Karlyn Bowman compiles and analyzes American public opinion using available polling data on a variety of subjects, including the economy, taxes, the state of workers in America, environment and global warming, attitudes about homosexuality and gay marriage, NAFTA and free trade, the war in Iraq, and women's attitudes. In addition, Ms. Bowman has studied and spoken about the evolution of American politics because of key demographic and geographic changes. She has often lectured on the role of think tanks in the United States and writes a weekly column for Forbes.com.
Columnist, Forbes.com, 2008-present
Contributor, "Datapoints," The American, 2007-present
Columnist, "POLLitics," Roll Call, 1995-2007
Editor, "Opinion Pulse," The American Enterprise, 1995-2006
Editor, The American Enterprise, 1990-95
Managing Editor, Public Opinion, 1979-90
Fellow, Institute of Politics, JFK School of Government, Harvard University, 1985
Passive dissatisfaction is the order of the day, rather than an active, energized one that brings many voters to the polls. That may be why the polls in so many hot Senate contests this fall aren’t moving much. But for most Americans, the new harsher economic reality may temper the “throw the bums out” mentality.
Americans are lagging indicators when it comes to economic improvement, slow to see positive news and often worried that there will be backsliding. Today’s disappointing jobs report, with fewer jobs gained than expected, will underscore the pessimism in the polls.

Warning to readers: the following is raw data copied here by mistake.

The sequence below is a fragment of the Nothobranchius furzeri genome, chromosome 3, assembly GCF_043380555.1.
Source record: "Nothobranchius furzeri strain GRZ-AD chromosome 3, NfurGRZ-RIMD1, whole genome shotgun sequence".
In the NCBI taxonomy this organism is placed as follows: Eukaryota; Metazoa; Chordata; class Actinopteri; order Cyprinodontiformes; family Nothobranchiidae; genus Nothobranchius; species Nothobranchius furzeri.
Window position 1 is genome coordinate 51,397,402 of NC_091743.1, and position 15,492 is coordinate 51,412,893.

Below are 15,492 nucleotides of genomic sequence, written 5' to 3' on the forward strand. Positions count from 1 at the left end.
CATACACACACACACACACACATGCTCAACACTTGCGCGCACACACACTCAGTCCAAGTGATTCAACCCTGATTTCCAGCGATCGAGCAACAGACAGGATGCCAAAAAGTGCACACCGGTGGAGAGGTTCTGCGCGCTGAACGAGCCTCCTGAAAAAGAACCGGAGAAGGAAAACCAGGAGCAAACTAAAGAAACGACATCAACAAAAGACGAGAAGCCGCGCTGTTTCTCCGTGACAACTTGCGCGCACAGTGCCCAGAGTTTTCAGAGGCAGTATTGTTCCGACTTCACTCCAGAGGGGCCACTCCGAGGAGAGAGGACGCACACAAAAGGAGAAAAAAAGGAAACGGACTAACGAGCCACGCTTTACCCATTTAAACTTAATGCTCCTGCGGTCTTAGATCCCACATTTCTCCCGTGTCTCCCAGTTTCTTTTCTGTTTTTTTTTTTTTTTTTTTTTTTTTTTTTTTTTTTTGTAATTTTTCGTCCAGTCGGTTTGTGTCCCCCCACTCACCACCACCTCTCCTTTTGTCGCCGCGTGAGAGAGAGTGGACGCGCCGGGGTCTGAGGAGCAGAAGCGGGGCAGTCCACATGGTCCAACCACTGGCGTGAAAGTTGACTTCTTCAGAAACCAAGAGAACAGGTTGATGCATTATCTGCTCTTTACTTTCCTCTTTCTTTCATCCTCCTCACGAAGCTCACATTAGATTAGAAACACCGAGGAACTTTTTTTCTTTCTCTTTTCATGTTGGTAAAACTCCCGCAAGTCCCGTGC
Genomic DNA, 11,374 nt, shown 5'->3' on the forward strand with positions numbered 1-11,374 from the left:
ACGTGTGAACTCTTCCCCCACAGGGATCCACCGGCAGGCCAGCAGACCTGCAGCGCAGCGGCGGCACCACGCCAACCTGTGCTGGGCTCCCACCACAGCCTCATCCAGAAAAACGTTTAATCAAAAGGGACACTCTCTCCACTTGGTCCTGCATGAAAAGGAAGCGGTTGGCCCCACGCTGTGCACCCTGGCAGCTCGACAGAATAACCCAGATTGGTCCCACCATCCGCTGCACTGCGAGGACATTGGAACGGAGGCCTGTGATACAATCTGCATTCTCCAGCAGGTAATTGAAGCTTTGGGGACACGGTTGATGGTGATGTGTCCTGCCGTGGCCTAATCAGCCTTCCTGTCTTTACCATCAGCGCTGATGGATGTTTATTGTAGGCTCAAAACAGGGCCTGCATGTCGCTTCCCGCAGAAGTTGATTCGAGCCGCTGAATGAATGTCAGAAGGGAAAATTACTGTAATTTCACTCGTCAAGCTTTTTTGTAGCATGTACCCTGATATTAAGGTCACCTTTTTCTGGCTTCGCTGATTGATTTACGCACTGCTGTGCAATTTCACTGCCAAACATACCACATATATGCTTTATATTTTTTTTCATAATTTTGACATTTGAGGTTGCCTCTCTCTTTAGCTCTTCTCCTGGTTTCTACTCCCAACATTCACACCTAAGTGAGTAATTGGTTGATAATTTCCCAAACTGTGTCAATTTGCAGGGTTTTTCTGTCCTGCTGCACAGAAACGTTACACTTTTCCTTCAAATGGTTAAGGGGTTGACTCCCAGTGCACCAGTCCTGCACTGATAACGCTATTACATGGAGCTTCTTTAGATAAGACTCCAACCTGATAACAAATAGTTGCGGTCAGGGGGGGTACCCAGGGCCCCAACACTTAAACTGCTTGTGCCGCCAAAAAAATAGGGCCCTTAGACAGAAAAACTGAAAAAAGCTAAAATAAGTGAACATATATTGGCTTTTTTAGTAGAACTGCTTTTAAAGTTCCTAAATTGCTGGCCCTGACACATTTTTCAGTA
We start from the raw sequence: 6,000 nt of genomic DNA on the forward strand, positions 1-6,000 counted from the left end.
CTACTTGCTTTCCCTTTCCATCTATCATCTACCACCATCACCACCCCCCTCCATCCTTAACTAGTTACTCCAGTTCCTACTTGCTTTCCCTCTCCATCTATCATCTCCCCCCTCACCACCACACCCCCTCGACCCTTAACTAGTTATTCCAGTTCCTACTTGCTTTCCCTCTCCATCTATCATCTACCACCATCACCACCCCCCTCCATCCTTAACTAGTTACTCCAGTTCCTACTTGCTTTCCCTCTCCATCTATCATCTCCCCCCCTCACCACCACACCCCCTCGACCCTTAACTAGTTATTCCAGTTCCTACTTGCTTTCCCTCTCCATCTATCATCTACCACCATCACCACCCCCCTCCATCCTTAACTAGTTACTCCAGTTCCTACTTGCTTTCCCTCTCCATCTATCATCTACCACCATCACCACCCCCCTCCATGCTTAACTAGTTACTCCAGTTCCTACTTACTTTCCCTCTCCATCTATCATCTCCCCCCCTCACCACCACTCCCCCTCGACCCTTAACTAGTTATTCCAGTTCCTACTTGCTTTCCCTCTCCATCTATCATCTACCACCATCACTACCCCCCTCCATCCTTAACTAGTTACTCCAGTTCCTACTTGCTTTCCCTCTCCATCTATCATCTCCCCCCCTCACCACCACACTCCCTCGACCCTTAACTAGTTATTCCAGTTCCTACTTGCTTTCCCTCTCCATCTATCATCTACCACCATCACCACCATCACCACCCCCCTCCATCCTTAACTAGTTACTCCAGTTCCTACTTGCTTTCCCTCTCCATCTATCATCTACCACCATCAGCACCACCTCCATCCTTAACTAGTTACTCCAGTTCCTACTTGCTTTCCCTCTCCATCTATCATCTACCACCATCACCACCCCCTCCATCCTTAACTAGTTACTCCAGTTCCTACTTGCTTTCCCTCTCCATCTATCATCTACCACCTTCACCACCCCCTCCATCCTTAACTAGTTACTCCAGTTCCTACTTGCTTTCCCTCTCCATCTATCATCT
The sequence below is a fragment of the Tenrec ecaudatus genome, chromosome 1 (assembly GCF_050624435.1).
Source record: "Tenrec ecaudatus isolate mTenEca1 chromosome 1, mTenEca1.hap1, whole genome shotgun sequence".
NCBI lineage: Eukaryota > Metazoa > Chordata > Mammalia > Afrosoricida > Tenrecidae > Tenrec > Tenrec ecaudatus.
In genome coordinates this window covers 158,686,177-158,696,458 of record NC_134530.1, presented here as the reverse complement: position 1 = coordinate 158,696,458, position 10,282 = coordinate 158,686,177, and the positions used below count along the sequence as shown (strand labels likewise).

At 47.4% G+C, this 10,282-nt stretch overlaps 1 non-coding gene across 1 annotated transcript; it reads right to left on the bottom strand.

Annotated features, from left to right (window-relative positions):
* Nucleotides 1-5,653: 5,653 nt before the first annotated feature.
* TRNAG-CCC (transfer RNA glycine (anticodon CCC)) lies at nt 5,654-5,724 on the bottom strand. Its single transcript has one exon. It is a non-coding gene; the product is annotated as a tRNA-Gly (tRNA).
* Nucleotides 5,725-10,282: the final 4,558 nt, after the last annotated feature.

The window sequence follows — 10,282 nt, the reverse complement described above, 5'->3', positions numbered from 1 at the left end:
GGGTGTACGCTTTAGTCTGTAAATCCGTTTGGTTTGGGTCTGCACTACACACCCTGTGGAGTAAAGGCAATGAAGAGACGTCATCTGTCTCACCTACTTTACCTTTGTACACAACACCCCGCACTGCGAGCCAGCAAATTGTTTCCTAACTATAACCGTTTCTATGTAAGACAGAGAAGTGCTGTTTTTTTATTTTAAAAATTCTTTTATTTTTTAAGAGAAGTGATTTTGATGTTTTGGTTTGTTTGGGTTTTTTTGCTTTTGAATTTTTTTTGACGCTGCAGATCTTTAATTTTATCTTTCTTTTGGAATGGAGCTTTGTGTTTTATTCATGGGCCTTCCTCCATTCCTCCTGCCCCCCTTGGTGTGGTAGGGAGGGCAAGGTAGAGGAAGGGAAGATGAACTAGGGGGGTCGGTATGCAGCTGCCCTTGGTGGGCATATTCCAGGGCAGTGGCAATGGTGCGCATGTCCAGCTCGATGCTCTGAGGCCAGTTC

The September issue of AEI’s Political Report looks at the racial differences in opinion on race relations, the police response to the shooting and subsequent protests in Ferguson, Mo., the Common Core, the border crisis, and pre-midterm election issues.
Let’s step back for a moment to look at black and white attitudes before the shooting of Michael Brown in Ferguson, Missouri. Understanding the history of attitudes towards the criminal justice system and the police sheds light on views today.
As the 40th anniversary of Richard Nixon's resignation from the presidency approaches, it is worth taking another look at polls from the summer of 1974, as they provide some clues about current dissatisfaction with Washington.
Senior Fellow Karlyn Bowman speaks with WFAE 90.7 FM about results from the PEW research center, which found that the Millenial generation does not put as much emphasis on marriage as previous generations.